"Football may be a venue for some to make profit but for me it was a means to express my identity," he said.
Ragab Baba Hayay, who coached the Western Sahara team at the 2012 VIVA World Cup in Iraq's Kurdistan region, said there was a lot of pride for the team, despite not many people outside the continent knowing of their footballing exploits.
He said the side he coached back in 2012 played attractive football and performed admirably, despite facing a host of difficulties such as restrictions on the use of their flag during pre-match ceremonies.
The team came in sixth place, suffering 6-0 and 6-2 losses in their first two games. Still Baba Hayay maintains they did well - scoring six goals to gain sixth place at the tournament.
"Regarding the absence of our participation in African events that is because of a lack of a football association, but the [Sahrawi] Ministry of Youth and Sports is working on presenting a file to the African Union," Baba Hayay told MEE.
'Morocco doesn't represent me'
Morocco will be buoyed by their pre-World Cup performances when they take on Croatia at the Al-Bayt stadium on Wednesday.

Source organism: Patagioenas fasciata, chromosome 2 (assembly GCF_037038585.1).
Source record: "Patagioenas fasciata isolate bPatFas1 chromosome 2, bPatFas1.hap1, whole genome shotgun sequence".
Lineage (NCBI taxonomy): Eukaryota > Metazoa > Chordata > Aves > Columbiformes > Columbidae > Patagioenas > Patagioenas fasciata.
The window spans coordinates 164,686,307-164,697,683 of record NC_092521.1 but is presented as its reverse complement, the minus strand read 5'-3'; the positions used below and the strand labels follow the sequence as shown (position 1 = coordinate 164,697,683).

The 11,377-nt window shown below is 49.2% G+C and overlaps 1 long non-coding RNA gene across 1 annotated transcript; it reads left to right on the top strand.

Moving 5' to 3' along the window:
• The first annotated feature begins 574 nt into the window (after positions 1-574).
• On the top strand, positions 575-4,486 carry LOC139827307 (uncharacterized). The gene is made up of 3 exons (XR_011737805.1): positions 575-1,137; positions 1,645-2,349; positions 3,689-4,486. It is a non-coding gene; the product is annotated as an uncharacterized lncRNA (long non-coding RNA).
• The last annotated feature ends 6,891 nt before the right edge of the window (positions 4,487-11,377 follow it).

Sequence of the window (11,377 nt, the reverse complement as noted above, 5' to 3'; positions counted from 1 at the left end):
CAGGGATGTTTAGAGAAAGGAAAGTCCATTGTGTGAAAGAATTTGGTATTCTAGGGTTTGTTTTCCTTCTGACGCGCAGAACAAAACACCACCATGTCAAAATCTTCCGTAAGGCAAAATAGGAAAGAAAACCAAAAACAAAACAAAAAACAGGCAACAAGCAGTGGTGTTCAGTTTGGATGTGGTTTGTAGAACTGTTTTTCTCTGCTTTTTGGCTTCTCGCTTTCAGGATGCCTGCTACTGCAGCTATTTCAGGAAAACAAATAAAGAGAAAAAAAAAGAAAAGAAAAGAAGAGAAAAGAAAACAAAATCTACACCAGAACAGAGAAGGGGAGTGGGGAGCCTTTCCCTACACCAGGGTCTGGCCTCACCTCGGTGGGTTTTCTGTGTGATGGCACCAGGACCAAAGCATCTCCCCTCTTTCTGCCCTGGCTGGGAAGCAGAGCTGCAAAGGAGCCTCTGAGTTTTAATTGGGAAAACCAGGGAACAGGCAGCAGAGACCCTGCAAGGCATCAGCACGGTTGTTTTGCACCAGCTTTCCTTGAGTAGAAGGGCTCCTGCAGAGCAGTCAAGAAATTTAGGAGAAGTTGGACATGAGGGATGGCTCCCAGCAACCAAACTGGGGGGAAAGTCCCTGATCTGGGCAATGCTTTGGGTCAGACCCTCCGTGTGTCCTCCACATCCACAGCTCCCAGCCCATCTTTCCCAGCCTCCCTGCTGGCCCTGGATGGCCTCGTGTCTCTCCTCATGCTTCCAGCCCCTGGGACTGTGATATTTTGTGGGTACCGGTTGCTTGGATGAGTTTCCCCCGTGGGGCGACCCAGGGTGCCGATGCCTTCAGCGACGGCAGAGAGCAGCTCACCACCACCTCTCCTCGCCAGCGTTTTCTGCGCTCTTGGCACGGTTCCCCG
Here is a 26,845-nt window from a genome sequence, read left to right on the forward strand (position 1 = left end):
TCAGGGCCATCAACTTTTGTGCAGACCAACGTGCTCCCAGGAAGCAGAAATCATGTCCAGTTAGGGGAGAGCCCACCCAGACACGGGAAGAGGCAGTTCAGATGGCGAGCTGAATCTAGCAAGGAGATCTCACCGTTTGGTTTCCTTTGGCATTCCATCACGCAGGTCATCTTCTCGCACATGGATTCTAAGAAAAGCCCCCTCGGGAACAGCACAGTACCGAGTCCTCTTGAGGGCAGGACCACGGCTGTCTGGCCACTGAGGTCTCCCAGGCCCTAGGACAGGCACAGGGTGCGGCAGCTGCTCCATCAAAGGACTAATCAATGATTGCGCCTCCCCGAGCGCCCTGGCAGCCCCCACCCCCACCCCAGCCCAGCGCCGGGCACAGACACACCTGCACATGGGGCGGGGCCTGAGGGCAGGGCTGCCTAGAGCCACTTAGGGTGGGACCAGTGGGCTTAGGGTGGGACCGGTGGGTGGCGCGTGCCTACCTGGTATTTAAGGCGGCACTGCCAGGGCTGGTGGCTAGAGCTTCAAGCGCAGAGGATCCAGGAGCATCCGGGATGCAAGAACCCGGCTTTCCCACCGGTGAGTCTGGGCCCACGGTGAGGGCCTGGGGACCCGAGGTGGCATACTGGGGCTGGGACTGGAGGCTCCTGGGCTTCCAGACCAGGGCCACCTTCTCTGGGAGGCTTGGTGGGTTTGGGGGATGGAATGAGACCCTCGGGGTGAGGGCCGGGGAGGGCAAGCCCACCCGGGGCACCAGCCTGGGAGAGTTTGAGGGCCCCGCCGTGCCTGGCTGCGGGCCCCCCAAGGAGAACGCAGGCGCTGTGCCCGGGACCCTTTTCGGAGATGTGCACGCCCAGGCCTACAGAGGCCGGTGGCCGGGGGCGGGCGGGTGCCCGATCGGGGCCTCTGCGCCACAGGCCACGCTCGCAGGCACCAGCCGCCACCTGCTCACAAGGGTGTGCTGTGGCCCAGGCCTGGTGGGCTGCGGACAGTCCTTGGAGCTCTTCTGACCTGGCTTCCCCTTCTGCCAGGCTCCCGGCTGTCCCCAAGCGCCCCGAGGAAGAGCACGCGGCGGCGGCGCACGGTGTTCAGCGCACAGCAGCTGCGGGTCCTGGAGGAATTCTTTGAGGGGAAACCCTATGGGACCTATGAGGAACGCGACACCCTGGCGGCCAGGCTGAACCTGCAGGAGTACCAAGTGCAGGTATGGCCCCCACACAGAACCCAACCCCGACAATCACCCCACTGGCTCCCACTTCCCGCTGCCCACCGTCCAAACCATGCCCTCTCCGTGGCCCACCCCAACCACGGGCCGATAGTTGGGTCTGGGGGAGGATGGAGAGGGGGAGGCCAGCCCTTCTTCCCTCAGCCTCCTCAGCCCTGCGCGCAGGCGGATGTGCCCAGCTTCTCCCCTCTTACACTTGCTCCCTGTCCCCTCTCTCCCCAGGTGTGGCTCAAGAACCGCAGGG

The Atlas Lions have recorded 14 wins in 20 games in 2022 and look like they could exceed expectations in a group that also includes Belgium and Canada.
With a strong footballing pedigree and thousands in attendance cheering them on, the star-studded team could replicate their stunning performance in '86, where they reached the round of 16.
Still, Gouz Said, another resident at the camp, said he couldn't see himself rooting for the Moroccan national team no matter how far they go.
"The Moroccan team doesn't represent me," he told MEE.
"The Sahrawi Arab Democratic Republic (SADR) is a member of the African Union and it represents me as a country," he said before adding, "looking at Morocco's team they will not make it to the second round. I wish it were Algeria instead because they would have surely made it further," he added.
Algeria narrowly missed out on qualification after being beaten by a strong Cameroon side in March, two months after their impressive 35-match undefeated run ended.
According to Said, Algerian victories and losses were always felt among Sahrawis in the refugee camps, largely due to Algiers' efforts to push back against Moroccan claims of sovereignty over Western Sahara.